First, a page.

2018-04-01 15:18:12 UTC
Rowley - Gerald Braheen Moses, “Moe”, 71, of Rowley, died peacefully
surrounded by his family at High Pointe Hospice House on March 26, 2018
in Haverhill after a long battle with dementia.
Jerry was born on August 9, 1946, in Yazoo City, MS to the late Samuel
S. Moses and Mary Frances Moses. He graduated from Yazoo City High
School and signed a contract with the Boston Red Sox in 1964 where he
was immediately placed on the 40-man roster. In 1970, Jerry received
the BoSox Club’s Man of the Year Award, a prestigious honor presented
annually to a Red Sox player who distinguishes himself both on and off
the field. He holds the record as the youngest Red Sox player to ever
hit a home run out of Fenway Park (still regarded as one of the
farthest ever). His Major League career spanned nine seasons. In 1970,
he was voted an MLB All-Star for the Boston Red Sox.
Jerry’s athleticism was not confined to baseball. In 1964 while he was
contemplating signing a major league contract he was offered a
scholarship by Paul “Bear” Bryant at The University of Alabama as a
quarterback and turned down several college scholarships to sign with
the Red Sox. Upon his retirement from Major League Baseball, Jerry
began a second career in the food service industry with Ogden Food
Service Corporation. He became a successful business man, which led him
to start his own food service and concession company, Fanfare Inc.
After several years of expanding his company, he sold to Fine Host Corp
to spend more time with his family. Jerry was very involved in several
charities. He was awarded the prestigious “Jimmy Award” and was also
the Chairman of The Genesis Fund, where he held numerous events to
support and raise money for children with birth defects. His love of
baseball and children compelled him to start one of the most well-known
baseball camps with his longtime friend and Red Sox Alum, Mike Andrews.
Of all of Jerry’s accomplishments, the most important was his family.
He is survived by his wife of 50 years, Carolyn (Altieri) Moses, whom
he married in 1968 at Most Blessed Sacrament Church in Wakefield; his
children, Kristin Reynolds of Ipswich, Stephen Moses and wife, Meghan
of Ipswich; seven grandchildren, Amy, Luke, Jack, Ben, Quinn, Tynan and
McKenna; a brother, Samuel “Rollo” Moses and wife Beth of Tennessee,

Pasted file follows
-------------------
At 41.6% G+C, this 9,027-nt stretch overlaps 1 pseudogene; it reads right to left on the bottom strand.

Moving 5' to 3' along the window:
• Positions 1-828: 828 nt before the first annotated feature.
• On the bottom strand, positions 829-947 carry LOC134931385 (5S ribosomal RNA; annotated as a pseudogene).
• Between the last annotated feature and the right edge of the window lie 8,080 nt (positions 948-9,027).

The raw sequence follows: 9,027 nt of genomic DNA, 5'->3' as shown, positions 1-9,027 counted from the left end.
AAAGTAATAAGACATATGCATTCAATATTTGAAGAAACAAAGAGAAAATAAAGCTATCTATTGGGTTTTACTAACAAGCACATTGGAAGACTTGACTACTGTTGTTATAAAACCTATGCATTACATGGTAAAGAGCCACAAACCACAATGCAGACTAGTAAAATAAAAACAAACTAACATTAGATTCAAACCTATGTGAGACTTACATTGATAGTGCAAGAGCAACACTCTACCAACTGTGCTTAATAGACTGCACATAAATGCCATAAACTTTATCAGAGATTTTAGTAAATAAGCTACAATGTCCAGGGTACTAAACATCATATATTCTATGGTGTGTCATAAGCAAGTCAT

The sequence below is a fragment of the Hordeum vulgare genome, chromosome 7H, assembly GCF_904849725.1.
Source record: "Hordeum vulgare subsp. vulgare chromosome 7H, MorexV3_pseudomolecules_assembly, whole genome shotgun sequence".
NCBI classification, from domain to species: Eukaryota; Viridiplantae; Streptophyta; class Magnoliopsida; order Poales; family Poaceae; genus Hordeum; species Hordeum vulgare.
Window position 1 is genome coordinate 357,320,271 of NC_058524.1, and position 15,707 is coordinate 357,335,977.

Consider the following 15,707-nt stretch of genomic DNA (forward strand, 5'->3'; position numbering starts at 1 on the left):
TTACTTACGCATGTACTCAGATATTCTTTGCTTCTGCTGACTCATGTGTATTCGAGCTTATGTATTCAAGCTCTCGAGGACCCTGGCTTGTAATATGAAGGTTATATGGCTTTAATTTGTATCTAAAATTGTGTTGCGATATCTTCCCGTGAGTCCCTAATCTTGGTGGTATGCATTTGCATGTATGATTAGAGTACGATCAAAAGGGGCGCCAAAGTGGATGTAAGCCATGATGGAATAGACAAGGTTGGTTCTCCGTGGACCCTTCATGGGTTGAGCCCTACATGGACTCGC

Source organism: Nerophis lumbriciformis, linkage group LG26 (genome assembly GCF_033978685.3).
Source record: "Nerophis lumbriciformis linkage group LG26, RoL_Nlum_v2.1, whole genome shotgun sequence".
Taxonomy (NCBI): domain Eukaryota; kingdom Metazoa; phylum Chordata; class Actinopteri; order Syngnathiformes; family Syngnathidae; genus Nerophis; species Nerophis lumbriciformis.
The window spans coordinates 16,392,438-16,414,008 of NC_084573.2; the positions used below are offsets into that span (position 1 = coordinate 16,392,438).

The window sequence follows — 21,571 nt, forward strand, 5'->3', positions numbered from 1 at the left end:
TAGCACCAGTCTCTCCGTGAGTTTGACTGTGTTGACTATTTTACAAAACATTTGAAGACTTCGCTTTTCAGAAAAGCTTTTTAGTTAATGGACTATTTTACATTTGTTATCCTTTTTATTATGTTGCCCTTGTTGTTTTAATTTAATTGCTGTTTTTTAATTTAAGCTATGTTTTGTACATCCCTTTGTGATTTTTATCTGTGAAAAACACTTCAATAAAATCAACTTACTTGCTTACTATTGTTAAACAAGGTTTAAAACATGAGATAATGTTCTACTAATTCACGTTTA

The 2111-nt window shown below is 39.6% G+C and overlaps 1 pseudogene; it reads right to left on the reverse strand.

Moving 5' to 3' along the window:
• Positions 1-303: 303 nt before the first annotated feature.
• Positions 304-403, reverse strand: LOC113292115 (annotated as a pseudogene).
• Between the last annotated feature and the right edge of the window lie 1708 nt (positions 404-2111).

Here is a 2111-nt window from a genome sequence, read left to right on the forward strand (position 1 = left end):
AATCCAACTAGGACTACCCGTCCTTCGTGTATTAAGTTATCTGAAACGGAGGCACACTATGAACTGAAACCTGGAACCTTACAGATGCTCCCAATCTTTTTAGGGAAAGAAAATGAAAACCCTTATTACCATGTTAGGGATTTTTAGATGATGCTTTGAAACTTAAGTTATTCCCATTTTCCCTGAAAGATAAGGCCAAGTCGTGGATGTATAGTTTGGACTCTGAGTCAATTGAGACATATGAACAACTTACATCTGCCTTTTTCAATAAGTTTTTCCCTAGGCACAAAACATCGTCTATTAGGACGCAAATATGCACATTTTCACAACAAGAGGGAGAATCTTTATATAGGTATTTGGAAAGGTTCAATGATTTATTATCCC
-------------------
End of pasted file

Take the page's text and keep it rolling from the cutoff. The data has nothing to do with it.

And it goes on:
and sisters, Tiffie Moses and Pam Harris and husband, Kenneth, all of
A Mass of Christian Burial will be celebrated on April 3, 2018, at 10
a.m. at Our Lady of Hope Church, 1 Pineswamp Road, Ipswich. Family and
friends are respectfully welcomed. Interment will be private. Visiting
hours are Monday, April 2 from 4 to 8 p.m. at the Whittier-Porter
Funeral Home, 6 High Street, Ipswich. In lieu of flowers the family
requests all memorial contributions be sent to The Stern Lab for
Clinical Research in Neurodegenerative Disease at Boston University,
www.sternneurolab.org/donate/. For directions or to send a condolence
please visit www.whittier-porter.com.
Published on March 30, 2018
Gerald Braheen Moses (August 9, 1946 – March 26, 2018) was an American
professional baseball player. A catcher, he signed a bonus contract
with the Boston Red Sox in 1964 and spent his early Major League
Baseball career with the Bosox, but over the course of his nine years
in MLB Moses would play for seven different teams. He batted and threw
right-handed, stood 6 feet 3 inches (1.91 m) tall and weighed 210
pounds (95 kg).
Moses first appeared briefly with the Red Sox in 1965 at age 18 due to
his bonus status, hitting a home run for his first hit, and also
becoming the youngest player to hit a home run with the Red Sox, but
soon returned to the minor leagues for more seasoning. He made the
majors for good in 1969, and in 1970 Moses served as Boston's
first-string catcher and was selected to the American League All-Star
team. But after that season, he was included with Red Sox slugger Tony
Conigliaro in a blockbuster trade to the California Angels. He did not
win the Angels' starting catcher job and batted only .227 in 1971, and
then began his career as a journeyman, never spending more than one
full season with the Angels, Cleveland Indians, New York Yankees,
Detroit Tigers, San Diego Padres and Chicago White Sox. He served as
Detroit's regular catcher in 1974.
All told, Moses played in 386 major league games and collected 269 hits.